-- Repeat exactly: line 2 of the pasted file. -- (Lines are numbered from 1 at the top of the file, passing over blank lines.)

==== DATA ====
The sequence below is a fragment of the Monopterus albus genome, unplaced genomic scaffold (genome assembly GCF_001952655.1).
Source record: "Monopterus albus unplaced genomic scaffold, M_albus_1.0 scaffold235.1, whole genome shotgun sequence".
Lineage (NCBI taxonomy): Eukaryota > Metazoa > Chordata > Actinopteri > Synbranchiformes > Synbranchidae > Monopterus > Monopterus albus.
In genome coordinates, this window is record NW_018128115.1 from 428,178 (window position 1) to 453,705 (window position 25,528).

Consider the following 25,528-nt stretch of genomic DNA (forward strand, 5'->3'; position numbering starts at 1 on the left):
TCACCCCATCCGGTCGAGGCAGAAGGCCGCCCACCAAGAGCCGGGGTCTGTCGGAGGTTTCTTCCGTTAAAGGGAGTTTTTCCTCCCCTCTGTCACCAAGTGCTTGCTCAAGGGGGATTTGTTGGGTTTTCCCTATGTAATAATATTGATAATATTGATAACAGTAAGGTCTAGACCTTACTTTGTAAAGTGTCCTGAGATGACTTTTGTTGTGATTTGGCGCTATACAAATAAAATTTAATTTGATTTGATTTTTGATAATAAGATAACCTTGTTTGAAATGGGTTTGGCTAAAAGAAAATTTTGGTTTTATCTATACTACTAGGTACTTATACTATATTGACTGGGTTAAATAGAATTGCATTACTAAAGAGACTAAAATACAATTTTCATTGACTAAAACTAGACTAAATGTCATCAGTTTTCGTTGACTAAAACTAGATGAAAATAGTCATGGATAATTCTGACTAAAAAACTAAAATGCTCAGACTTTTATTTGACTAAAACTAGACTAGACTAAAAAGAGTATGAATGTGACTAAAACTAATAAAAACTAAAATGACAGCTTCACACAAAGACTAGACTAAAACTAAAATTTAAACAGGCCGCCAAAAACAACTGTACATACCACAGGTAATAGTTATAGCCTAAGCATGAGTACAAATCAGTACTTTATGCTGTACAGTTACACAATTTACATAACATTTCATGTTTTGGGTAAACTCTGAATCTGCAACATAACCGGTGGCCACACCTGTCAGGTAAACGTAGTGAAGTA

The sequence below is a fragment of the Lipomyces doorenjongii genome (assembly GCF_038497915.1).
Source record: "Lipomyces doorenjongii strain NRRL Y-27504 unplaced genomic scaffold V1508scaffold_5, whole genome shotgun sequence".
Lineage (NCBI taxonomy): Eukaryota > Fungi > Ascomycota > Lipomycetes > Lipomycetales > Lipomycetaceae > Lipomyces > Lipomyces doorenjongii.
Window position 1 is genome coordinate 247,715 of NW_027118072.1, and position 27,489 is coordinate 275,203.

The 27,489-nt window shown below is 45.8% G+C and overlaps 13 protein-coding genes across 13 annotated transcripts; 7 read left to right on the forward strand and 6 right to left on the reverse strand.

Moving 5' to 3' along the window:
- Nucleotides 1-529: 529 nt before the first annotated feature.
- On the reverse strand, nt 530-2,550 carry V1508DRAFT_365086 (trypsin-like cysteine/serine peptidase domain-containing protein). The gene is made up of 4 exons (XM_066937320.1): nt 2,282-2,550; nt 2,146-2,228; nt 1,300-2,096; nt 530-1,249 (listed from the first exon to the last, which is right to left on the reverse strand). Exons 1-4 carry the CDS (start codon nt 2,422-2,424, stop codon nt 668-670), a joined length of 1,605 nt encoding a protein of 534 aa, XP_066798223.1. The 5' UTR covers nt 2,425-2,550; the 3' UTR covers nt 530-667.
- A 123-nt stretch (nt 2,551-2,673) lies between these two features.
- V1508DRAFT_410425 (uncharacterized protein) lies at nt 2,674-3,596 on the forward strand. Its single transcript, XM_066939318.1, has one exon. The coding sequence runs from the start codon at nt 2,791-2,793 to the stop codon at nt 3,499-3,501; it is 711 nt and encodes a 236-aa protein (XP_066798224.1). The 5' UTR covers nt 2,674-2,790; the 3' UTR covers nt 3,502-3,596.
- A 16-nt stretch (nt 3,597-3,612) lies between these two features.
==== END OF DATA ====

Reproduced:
Source record: "Monopterus albus unplaced genomic scaffold, M_albus_1.0 scaffold235.1, whole genome shotgun sequence".